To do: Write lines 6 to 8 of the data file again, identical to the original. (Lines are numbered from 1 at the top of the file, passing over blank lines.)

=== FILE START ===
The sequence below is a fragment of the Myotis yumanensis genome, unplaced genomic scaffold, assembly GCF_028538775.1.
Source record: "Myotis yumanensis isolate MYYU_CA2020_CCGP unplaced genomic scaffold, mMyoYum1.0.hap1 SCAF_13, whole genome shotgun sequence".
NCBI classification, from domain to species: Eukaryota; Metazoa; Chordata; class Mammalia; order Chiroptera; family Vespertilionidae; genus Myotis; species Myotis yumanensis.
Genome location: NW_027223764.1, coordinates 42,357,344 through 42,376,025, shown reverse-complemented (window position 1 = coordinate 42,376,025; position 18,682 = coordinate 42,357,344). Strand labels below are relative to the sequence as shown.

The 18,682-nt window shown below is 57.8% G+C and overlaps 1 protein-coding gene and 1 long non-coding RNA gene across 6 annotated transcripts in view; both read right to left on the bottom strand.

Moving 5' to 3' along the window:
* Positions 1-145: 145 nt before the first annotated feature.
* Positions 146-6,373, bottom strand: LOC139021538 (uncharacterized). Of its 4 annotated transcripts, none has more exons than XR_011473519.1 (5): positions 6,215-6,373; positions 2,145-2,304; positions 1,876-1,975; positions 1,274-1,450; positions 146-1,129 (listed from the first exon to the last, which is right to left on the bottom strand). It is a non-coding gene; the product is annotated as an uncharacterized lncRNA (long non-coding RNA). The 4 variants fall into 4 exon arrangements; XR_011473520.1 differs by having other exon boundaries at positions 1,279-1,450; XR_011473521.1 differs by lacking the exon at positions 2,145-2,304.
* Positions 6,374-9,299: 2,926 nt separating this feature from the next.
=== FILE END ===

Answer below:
Moving 5' to 3' along the window:
* Positions 1-145: 145 nt before the first annotated feature.
* Positions 146-6,373, bottom strand: LOC139021538 (uncharacterized). Of its 4 annotated transcripts, none has more exons than XR_011473519.1 (5): positions 6,215-6,373; positions 2,145-2,304; positions 1,876-1,975; positions 1,274-1,450; positions 146-1,129 (listed from the first exon to the last, which is right to left on the bottom strand). It is a non-coding gene; the product is annotated as an uncharacterized lncRNA (long non-coding RNA). The 4 variants fall into 4 exon arrangements; XR_011473520.1 differs by having other exon boundaries at positions 1,279-1,450; XR_011473521.1 differs by lacking the exon at positions 2,145-2,304.